By Bill Britt
Alabama Political Reporter
Under the banner of Turning a Washington failure into an American success, states around the nation are introducing a healthcare compact.
In accordance with the movement sweeping the country Alabama State Senator Greg Reed (R-Jasper) and State Representative Mike Ball (R-Huntsville) have introduced the Health Care Compact Act under SB258 and HB43 respectively.
“The question on this compact is do we want a one-size-fits-all healthcare system administered through this huge bureaucracy in Washington,” said Ball, “or do we want individual states to be able to customize their healthcare system to meet the individual needs of within the state.”
The foundation of the compact is based on the constitutional provision that federal government, has limited and enumerated powers, and that reserved to the states (or to the people) those powers not granted to the federal government.
Proponents of the bill believe that the power to regulate healthcare properly belongs to the states. However to these people the creeping scope of federally-mandated healthcare has stripped the states of this power. According to Ball, this bill would return the power to where it belongs in the state legislature.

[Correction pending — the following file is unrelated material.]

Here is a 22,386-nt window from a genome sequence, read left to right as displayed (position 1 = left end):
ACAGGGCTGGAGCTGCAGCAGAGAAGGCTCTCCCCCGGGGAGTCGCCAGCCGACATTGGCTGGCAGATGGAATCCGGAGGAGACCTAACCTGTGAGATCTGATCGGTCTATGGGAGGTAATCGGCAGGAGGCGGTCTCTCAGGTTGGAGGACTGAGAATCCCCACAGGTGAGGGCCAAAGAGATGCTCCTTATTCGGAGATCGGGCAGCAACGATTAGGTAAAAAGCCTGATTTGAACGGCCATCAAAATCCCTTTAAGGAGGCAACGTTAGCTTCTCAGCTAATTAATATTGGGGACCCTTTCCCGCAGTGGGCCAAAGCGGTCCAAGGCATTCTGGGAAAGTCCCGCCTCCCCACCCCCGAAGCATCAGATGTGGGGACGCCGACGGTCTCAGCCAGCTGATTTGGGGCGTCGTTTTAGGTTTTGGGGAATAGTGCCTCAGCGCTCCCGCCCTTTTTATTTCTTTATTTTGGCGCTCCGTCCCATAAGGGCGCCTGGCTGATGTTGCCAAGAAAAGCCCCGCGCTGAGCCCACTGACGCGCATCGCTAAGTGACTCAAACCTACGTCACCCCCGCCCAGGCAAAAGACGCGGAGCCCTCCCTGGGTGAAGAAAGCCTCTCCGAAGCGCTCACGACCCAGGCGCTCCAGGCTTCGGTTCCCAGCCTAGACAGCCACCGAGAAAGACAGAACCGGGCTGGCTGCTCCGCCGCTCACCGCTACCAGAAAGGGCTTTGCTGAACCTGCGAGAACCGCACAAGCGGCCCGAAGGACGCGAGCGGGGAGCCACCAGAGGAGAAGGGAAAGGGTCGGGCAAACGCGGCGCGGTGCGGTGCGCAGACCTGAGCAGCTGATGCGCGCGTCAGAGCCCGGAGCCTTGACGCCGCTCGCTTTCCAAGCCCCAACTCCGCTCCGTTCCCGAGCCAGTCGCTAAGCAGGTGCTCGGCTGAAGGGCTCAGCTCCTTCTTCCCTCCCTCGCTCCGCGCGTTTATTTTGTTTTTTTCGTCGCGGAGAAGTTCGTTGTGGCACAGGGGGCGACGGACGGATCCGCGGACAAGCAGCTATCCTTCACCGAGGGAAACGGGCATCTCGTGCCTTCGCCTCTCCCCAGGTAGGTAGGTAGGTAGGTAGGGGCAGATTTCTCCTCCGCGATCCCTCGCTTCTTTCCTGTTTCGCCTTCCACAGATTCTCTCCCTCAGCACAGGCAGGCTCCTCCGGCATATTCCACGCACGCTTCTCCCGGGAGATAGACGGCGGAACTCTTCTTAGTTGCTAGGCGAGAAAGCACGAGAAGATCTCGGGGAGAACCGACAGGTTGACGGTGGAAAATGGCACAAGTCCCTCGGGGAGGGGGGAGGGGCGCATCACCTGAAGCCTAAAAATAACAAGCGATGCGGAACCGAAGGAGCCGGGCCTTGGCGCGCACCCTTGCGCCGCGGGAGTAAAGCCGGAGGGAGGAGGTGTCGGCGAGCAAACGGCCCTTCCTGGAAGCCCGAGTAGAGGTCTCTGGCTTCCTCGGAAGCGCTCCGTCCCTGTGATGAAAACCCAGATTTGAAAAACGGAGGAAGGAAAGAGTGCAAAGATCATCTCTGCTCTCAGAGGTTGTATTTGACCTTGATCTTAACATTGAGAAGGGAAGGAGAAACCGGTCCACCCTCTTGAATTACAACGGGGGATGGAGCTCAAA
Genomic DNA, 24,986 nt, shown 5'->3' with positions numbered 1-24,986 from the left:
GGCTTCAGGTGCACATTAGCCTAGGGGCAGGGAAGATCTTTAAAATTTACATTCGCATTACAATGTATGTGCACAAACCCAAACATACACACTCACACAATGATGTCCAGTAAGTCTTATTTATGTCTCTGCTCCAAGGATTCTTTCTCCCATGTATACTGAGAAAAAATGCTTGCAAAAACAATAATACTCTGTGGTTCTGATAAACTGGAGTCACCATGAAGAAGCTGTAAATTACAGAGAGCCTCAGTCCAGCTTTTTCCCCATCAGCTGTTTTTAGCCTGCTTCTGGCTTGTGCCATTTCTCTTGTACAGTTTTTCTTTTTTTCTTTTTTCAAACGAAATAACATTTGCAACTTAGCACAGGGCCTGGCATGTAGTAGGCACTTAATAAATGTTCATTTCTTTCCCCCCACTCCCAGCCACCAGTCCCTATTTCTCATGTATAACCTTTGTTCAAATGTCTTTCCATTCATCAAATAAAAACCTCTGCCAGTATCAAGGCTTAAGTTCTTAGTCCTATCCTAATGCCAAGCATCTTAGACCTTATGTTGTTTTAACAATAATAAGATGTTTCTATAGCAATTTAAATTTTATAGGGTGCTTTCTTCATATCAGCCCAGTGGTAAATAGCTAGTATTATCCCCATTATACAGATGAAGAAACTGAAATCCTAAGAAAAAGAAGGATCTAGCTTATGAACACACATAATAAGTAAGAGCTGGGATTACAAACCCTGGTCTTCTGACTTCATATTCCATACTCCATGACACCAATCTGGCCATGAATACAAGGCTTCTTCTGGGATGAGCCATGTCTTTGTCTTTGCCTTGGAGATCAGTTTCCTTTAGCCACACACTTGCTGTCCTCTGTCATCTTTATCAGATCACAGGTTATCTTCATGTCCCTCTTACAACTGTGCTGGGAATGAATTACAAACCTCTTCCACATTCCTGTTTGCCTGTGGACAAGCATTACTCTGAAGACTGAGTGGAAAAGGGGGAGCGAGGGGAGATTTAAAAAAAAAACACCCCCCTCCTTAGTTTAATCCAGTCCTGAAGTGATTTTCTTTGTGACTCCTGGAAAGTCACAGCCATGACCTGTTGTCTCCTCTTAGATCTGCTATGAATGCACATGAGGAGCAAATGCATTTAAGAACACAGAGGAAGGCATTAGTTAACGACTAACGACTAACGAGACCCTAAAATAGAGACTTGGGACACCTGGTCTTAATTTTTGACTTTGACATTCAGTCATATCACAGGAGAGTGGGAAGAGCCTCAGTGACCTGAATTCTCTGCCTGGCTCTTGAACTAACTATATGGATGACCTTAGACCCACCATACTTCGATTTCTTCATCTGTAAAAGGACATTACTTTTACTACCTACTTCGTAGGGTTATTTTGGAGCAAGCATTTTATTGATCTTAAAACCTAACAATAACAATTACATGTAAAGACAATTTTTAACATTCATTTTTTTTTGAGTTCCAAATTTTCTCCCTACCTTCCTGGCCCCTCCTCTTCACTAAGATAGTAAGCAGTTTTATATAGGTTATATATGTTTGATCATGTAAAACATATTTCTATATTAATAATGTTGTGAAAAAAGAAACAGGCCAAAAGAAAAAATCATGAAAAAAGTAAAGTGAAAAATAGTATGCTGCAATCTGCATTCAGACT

“By returning healthcare to the states, we will be able to offer a more efficient healthcare system than the one-size-fits-all model coming out of Washington,” said Ball.
Ball points out that one of the biggest problems in Alabama’s budget is the unfunded mandates within Medicaid. “What is breaking the bank is Medicaid and its huge unfunded liabilities,” said Ball. “This bill would be an alternative to Obamacare and more.”
Other plans have been introduced in the past but have met with court battles and constitutional challenges.
The solution is offered by the compact would avoid such entanglement by an interstate compact – which is simply an agreement between two or more states that is consented to by Congress – that restores authority and responsibility for healthcare regulation to the member states and provides the funds to the states to fulfill that responsibility.
Military healthcare, would be an exception and would remain under federal authority.
Currently four states Georgia, Texas, Oklahoma and Missouri have joined the compact with about 27 state poised to enact laws that would allow them to take part.
Ball says he thinks that healthcare has become too large and complex to manage at the federal level and that the states can be more effective managers than the federal bureaucracy.